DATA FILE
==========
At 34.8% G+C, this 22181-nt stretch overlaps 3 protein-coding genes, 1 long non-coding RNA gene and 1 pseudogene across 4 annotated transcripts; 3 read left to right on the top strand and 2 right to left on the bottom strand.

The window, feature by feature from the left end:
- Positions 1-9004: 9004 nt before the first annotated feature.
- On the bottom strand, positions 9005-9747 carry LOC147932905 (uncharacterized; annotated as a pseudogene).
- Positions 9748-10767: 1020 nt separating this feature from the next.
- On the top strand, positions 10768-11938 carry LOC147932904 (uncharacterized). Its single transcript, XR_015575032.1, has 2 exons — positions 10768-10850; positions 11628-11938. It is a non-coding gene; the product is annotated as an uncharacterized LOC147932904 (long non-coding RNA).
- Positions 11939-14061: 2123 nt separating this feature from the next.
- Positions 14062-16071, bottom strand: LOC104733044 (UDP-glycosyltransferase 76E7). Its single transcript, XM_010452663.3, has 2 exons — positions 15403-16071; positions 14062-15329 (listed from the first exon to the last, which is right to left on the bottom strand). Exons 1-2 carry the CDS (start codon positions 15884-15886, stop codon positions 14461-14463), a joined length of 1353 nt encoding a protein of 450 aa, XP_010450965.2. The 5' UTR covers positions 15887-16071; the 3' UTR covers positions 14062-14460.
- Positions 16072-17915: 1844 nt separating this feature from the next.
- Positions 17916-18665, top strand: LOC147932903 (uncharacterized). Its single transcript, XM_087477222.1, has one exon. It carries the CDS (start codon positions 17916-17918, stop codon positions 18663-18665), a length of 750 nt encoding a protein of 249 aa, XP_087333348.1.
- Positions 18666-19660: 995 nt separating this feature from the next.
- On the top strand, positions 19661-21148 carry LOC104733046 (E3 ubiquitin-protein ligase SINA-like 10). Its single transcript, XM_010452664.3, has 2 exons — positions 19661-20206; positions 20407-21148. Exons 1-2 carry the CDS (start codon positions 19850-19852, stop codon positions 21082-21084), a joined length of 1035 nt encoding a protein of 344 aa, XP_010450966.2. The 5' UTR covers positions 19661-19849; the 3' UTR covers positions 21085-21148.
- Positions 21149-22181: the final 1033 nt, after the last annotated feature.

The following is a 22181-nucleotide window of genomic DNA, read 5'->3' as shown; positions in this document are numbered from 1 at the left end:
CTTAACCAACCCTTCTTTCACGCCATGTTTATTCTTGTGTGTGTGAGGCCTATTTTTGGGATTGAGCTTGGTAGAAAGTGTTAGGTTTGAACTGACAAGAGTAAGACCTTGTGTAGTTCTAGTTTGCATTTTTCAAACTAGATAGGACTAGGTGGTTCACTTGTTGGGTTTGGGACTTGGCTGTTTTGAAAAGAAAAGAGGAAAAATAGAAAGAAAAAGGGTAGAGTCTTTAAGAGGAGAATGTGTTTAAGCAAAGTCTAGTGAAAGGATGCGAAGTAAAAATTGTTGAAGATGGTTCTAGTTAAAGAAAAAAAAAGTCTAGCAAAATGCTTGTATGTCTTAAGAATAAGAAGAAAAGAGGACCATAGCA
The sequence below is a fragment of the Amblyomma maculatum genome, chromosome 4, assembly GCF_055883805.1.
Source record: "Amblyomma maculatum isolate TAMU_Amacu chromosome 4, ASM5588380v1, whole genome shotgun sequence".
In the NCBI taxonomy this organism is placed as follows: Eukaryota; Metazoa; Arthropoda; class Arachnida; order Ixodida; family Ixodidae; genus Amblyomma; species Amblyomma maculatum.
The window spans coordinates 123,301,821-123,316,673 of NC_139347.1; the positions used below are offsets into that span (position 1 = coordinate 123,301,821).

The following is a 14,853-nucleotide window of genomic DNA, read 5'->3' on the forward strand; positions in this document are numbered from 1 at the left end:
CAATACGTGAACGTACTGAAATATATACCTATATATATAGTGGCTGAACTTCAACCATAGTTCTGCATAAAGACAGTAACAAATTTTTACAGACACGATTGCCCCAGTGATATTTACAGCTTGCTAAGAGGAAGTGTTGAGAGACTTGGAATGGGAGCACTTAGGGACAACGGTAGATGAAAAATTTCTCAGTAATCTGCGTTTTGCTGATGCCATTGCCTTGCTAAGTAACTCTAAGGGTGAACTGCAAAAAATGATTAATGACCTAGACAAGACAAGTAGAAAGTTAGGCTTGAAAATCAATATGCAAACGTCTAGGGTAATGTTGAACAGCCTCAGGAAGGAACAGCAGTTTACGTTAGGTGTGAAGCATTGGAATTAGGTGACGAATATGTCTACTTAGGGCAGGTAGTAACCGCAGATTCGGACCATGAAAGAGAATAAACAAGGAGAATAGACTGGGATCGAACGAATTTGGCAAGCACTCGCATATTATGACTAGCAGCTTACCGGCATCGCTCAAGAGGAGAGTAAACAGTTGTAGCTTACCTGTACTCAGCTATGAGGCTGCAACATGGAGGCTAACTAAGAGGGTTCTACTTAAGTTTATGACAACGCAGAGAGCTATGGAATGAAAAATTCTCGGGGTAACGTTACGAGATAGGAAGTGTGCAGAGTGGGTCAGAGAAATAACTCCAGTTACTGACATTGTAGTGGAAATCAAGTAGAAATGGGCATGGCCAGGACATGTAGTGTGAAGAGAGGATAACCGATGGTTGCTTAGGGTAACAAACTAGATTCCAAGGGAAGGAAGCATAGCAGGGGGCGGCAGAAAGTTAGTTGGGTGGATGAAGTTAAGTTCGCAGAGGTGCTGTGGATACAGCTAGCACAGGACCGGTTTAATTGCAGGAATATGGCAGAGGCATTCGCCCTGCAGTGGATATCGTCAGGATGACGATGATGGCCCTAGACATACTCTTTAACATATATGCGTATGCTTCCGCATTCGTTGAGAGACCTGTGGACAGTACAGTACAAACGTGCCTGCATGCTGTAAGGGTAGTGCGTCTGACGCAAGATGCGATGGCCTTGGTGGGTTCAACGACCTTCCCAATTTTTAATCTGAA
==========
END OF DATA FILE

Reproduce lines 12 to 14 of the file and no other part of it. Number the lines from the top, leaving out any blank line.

- On the top strand, positions 19661-21148 carry LOC104733046 (E3 ubiquitin-protein ligase SINA-like 10). Its single transcript, XM_010452664.3, has 2 exons — positions 19661-20206; positions 20407-21148. Exons 1-2 carry the CDS (start codon positions 19850-19852, stop codon positions 21082-21084), a joined length of 1035 nt encoding a protein of 344 aa, XP_010450966.2. The 5' UTR covers positions 19661-19849; the 3' UTR covers positions 21085-21148.
- Positions 21149-22181: the final 1033 nt, after the last annotated feature.

The following is a 22181-nucleotide window of genomic DNA, read 5'->3' as shown; positions in this document are numbered from 1 at the left end: